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A Walk in the Park: The Legacy of the 1903 Olmsted Plan

A Walk in the Park: The Legacy of the 1903 Olmsted Plan

In 1903, landscape architect John Charles Olmsted wrote that “Seattle possesses extraordinary landscape advantages in having a great abundance and variety of water views and views of wooded hills and distant mountains and snow-capped peaks. I do not know of any place where the natural advantages for parks are better than here. They can be made very attractive and will

In 1903, landscape architect John Charles Olmsted wrote that "Seattle possesses extraordinary landscape advantages in having a great abundance and variety of water views and views of wooded hills and distant mountains and snow-capped peaks. I do not know of any place where the natural advantages for parks are better than here. They can be made very attractive and will be, in time, be one of the things that will make Seattle known all over the world." That same year, city leaders hired John Charles Olmsted and Frederick Law Olmsted, Jr. (the sons of famous landscape architect Frederick Law Olmsted) to develop a comprehensive plan for Seattle’s park system.

Historic Photo of Green Lake Way, Seattle

Historic Photo of Green Lake Way, Seattle

The Olmsted Brothers designed a master plan of neighborhood parks linked together by a 20-mile long greenbelt comprised of boulevards and parkways. The parkways are lined with trees and other native plants, while the boulevards are lined with homes (this is still noticeable today). Each neighborhood park reflected the character of that particular neighborhood and provided a slice of nature within an urban lifestyle.

While the greenbelt was the prevailing feature of the master plan, John Charles Olmsted also intended to locate a park or playground within a half mile of every home. He believed that playgrounds were a necessary component to childhood development and for a civilized society.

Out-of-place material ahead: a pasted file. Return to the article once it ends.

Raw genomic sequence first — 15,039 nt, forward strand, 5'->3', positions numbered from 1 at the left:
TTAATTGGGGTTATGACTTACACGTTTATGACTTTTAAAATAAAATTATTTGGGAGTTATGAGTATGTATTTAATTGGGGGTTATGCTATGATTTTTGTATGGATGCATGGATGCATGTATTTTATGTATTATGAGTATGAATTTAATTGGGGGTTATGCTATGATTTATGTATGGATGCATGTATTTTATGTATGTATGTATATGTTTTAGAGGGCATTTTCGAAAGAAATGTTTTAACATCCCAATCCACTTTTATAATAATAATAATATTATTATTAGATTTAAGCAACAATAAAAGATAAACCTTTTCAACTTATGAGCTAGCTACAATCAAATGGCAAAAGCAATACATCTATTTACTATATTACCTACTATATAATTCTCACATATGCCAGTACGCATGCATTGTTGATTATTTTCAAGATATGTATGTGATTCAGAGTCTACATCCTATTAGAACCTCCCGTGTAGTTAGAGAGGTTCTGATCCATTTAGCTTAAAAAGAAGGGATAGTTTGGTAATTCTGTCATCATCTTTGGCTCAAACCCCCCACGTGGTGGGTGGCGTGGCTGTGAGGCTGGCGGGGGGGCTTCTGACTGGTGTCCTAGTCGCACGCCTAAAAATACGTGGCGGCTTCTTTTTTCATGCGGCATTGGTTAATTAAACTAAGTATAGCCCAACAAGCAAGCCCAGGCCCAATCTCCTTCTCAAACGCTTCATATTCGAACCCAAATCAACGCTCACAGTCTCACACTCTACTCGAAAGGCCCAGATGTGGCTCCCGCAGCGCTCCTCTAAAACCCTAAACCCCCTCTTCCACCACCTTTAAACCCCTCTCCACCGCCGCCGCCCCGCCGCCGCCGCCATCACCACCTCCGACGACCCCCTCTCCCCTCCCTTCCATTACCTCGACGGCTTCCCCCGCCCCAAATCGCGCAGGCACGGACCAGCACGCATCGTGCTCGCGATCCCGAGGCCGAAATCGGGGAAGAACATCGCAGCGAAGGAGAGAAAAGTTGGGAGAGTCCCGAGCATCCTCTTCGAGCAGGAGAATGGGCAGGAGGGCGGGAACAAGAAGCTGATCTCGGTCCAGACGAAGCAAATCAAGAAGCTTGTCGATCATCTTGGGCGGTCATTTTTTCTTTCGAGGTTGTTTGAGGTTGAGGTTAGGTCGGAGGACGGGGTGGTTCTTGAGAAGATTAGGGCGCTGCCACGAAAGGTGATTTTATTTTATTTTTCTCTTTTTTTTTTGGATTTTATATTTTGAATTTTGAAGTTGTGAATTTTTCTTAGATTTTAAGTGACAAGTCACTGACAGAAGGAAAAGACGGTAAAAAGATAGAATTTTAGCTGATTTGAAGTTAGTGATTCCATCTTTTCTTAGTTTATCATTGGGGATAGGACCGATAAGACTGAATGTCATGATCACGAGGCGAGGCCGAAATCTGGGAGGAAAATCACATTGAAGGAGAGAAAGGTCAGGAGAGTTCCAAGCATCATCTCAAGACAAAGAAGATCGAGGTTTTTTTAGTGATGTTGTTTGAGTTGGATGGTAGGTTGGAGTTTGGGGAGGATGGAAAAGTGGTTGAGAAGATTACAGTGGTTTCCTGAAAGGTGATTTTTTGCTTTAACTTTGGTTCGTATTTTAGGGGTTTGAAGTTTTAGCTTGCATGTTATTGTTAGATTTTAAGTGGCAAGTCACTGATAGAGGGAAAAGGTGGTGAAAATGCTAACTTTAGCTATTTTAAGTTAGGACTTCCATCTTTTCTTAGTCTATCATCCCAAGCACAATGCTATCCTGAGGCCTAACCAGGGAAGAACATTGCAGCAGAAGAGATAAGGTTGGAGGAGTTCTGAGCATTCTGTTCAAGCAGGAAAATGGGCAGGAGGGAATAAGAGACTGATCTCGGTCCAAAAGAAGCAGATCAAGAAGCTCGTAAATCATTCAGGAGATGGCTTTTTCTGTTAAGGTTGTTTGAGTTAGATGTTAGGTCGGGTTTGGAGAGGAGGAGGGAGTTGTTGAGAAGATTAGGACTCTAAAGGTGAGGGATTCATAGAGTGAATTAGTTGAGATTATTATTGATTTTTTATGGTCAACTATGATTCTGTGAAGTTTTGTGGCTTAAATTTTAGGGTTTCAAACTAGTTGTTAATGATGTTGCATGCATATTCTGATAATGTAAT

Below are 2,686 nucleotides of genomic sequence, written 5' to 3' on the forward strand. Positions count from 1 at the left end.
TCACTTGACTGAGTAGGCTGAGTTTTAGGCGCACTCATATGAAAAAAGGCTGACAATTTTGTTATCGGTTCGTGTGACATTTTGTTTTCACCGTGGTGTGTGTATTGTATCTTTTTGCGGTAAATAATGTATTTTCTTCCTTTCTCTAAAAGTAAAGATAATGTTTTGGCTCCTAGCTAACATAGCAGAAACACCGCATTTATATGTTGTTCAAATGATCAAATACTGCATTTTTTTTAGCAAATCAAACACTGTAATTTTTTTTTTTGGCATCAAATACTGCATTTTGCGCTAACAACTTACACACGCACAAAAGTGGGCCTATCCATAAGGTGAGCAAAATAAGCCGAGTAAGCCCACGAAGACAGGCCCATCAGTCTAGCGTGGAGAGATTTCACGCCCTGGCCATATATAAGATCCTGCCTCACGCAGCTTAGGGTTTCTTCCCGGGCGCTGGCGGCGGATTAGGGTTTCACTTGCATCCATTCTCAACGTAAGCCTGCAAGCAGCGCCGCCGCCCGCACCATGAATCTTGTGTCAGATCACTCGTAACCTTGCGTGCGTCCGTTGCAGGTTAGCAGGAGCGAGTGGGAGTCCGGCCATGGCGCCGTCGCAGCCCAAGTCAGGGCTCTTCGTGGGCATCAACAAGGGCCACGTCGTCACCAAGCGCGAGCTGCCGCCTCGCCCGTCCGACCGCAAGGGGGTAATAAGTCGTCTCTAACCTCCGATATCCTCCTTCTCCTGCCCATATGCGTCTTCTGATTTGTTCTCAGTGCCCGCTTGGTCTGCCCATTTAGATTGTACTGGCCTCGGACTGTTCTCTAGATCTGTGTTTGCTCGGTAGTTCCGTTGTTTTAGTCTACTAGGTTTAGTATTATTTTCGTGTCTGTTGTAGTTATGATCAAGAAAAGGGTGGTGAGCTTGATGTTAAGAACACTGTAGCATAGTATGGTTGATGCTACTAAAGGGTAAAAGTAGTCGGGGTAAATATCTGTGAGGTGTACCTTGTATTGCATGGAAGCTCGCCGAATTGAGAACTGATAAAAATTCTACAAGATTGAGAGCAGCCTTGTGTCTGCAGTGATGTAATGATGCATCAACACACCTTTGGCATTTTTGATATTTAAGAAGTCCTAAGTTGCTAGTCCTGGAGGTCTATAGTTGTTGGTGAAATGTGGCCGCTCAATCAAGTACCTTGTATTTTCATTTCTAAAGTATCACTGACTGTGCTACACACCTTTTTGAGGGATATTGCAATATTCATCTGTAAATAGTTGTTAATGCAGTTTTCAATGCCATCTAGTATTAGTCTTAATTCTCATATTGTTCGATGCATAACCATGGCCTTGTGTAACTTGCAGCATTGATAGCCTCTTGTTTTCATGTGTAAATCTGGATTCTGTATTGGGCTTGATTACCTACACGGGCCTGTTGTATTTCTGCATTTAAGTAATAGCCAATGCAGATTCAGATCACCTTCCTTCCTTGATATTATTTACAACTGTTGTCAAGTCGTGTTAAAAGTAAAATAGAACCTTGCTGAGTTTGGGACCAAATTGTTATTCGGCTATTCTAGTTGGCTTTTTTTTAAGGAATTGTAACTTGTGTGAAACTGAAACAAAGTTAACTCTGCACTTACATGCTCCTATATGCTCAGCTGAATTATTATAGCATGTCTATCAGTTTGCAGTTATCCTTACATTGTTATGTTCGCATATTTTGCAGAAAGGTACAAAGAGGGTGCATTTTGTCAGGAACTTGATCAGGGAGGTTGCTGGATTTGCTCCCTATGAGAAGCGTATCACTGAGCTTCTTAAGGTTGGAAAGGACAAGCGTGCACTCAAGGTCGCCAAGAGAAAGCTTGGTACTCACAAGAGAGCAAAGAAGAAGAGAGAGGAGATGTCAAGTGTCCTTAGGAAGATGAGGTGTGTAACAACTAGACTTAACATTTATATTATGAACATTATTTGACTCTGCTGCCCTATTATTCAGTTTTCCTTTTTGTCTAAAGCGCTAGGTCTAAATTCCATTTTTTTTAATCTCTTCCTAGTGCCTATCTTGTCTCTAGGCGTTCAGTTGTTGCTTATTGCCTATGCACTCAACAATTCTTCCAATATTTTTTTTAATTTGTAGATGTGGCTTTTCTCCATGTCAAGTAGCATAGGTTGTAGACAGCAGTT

1909 Olmsted plan for Green Lake Park, Seattle

1909 Olmsted plan for Green Lake Park, Seattle

The 1903 Olmsted Plan (and the 1908 park expansion plan) is the basis for Seattle’s modern day park system. Of the 68 parks and 18 boulevards that the Olmsted Brothers designed or recommended, Seattle has built 17 parks and 14 boulevards. The most significant Olmsted designed parks include:

The Olmsted Brothers were also influential in the design of Gas Works Park and Discovery Park.

Seattleites today owe a debt of gratitude to the Olmstead Brothers for conceptualizing the foundation of the city’s expansive green space network. Are there other cities with similar legacies?

Credits: Images from Paul Dorpat. Data linked to sources.

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Amanda Bosse is a former writer for the GRID. At the time she was writing, she was in the Master of Architecture program at the University of Washington. Growing up in the Midwest, she became interested in the dialogue between the individual struct...

  • http://www.seattle.gov/parks Dewey Potter

    Hi Amanda–
    Very nice job on your Olmsted piece! I have one small correction to offer if you want to email me or give me a call at 206-684-7241.

    Dewey Potter
    Communications Manager
    Seattle Parks and Recreation
    206-684-7241

  • http://www.theglobalgrid.org Amanda Bosse

    To clarify, the Olmsted Brothers only recommended parks at the sites of today’s Gas Works Park and Discovery Park. The Olmsteds were in Seattle before the actual design of these parks.

  • Pingback: Farewell to Global Site Plans and The Grid from Amanda Bosse | The GRID | Global Site Plans()

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